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Is there anything wrong with this?
Any advice would be very gratefully received.
superclown2




msg:4655161
 9:13 pm on Mar 18, 2014 (gmt 0)

I'm making my first steps into creating a mobile friendly site and I'm thinking of creating a completely different, re-written and slimmed down version of my main page and redirecting to it using the following javascript:

<script type="text/javascript">
<!--
if (screen.width <= 499) {
document.location = "http://mobile.my-domain-name/index.html
}
//-->
</script>

I've tested it and it seems to work OK but would anyone with a bit more experience care to comment on it? Like all the rest of us I'm wary of how Google will see it and whether or not it could cause problems with older browsers. Any suggestions or criticisms would be most welcome.

 

lucy24




msg:4655171
 10:17 pm on Mar 18, 2014 (gmt 0)

Here javascript may well be the worst of all possible approaches-- and that's speaking as someone who uses js as a word processor, as a generic programming tool, and doubtless many other things that God never intended js to do.

By its nature javascript doesn't execute until it arrives in the user's browser. So your mobile user ends up having to download everything twice-- whether they want to or not, even if they're on a plan that makes you pay through the nose for data.

If you must use UA detection, do it on the server side so the user never even loads up the full-scale version. But why not offer the user a choice? Link to "our mobile site" and remember this decision in a cookie for future visits.

whether or not it could cause problems with older browsers

You mean, ancient desktop browsers running in machines narrower than 499px? I don't think they exist; the original Mac was 512x384 and that takes us back a good many decades. Besides, browsers that old probably don't even understand "screen.width". Got a vague idea MSIE 7 didn't.

And, ahem, you don't really mean /index.html ;) On two accounts, come to think of it. Would this script appear on every page? Then they need to get redirected to the mobile version of the current page, not to the front page all over again. I think there's even something in google's guidelines about this.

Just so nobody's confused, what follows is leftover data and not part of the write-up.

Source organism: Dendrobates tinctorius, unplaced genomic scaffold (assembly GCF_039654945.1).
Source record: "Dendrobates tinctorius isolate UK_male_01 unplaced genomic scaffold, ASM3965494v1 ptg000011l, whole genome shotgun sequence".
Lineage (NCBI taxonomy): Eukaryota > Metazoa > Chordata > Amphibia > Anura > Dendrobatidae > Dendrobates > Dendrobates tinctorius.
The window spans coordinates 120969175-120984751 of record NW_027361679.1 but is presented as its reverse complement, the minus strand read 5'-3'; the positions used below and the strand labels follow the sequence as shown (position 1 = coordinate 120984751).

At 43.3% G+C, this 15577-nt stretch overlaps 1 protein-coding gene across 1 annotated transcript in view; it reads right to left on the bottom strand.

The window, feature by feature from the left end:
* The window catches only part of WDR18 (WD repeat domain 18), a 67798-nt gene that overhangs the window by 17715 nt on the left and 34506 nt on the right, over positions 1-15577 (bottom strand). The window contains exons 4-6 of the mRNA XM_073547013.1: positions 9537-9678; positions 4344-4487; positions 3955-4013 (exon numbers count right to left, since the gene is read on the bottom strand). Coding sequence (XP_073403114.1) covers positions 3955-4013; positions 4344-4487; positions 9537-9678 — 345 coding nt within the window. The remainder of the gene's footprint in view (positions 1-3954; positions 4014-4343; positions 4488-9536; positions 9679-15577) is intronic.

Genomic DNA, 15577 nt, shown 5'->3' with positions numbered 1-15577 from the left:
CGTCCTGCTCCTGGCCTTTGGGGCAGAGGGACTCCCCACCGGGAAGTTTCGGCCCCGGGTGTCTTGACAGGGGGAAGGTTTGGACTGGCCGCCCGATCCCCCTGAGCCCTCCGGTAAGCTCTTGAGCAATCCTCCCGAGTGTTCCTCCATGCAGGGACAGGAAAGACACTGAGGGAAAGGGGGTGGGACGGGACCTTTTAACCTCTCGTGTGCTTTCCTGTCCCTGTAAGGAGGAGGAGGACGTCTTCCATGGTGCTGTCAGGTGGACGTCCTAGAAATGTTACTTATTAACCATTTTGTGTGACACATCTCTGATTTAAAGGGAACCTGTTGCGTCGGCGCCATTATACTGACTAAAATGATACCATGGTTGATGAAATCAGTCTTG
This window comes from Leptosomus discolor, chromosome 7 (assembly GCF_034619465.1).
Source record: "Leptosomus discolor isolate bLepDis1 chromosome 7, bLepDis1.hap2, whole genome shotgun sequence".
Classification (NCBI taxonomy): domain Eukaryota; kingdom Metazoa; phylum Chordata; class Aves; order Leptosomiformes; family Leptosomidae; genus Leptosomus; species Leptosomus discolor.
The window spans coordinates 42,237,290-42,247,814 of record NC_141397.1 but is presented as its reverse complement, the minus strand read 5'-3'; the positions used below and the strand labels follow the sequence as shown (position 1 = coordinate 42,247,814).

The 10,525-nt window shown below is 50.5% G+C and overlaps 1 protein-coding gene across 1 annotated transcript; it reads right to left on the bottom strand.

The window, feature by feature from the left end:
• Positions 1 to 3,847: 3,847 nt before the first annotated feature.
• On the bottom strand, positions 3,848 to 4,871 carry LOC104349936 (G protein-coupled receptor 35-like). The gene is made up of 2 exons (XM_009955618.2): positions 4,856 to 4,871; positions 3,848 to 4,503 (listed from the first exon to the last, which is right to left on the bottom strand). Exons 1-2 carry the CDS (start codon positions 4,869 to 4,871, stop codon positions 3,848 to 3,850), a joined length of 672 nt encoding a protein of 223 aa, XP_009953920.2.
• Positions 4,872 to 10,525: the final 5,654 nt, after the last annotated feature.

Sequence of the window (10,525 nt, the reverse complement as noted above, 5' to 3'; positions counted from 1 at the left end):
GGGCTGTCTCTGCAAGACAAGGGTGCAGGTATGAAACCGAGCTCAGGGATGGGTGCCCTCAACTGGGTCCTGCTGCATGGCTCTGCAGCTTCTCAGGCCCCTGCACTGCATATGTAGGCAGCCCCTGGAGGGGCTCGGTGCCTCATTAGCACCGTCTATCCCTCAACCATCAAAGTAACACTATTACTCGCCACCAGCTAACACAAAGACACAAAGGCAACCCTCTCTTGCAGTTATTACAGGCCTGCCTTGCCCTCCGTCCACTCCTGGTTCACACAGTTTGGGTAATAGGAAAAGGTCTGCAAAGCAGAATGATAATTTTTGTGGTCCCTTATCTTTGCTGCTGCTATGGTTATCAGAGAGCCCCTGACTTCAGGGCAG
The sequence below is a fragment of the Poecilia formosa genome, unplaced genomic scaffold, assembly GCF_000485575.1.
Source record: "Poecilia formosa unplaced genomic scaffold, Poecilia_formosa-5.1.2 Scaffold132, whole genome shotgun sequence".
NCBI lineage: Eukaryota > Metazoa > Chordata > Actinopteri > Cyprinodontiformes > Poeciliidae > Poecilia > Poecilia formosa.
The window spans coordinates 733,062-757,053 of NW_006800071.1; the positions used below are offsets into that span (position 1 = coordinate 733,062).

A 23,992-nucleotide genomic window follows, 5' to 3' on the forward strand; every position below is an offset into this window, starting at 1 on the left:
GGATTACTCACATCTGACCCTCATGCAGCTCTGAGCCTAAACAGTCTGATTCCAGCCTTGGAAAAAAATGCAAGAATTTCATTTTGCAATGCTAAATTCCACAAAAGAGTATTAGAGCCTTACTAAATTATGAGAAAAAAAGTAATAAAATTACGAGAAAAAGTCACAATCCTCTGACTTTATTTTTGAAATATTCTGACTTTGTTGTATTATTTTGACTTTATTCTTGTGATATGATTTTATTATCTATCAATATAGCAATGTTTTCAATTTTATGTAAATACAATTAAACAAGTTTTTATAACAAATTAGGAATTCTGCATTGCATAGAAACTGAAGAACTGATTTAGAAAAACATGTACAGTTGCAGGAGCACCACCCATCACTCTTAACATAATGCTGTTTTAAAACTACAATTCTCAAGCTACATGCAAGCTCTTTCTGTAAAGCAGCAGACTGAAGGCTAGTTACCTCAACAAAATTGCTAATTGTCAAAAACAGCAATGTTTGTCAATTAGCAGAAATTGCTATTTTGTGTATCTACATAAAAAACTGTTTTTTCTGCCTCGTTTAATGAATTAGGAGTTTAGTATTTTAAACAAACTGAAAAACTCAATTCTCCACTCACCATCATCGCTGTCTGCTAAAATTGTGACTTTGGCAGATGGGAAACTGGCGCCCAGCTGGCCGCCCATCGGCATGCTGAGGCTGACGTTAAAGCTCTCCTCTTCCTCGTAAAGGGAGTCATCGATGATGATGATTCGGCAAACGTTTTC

superclown2




msg:4655414
 3:23 pm on Mar 19, 2014 (gmt 0)

Thanks for your comments lucy24. If I placed the javascript at the beginning of the head section would it execute before the rest of the page loaded? I understand that Google recommends using CSS to deliver the mobile version but I'm not happy about that idea for the same reason; my desktop-optimised pages are quite successful as they are but weigh in at around 100 to 150k each and I understand that they would still download even if I used display:none.

Incidentally I would redirect the existing index page to a mobile subdomain index page which would not contain links to any of the other pages. This is because the index page is the one that gets 99% of hits and is the one that a mobile visitor will find the most important by far.

lucy24




msg:4655487
 7:15 pm on Mar 19, 2014 (gmt 0)

and I understand that they would still download even if I used display:none

Right. I confirmed this by experiment once. If you say
element {background-image: huge picture here;}
@media rule for mobiles
element {display: none;}

the background image still loads up. You have to change the last part to
element {background-image: none; display: none;}

Do you have access to any aspect of the server? If it's an automatic redirect, I don't understand why it isn't done server-side, for example with a RewriteRule. Admittedly one reason is that only javascript can do width detection-- and there are hundreds of mobile UAs out there! But you can pick up an awful lot of them just by saying something like

(iP|Android|Blackberry)

with tangential discussion on whether iPads want a mobile site or not

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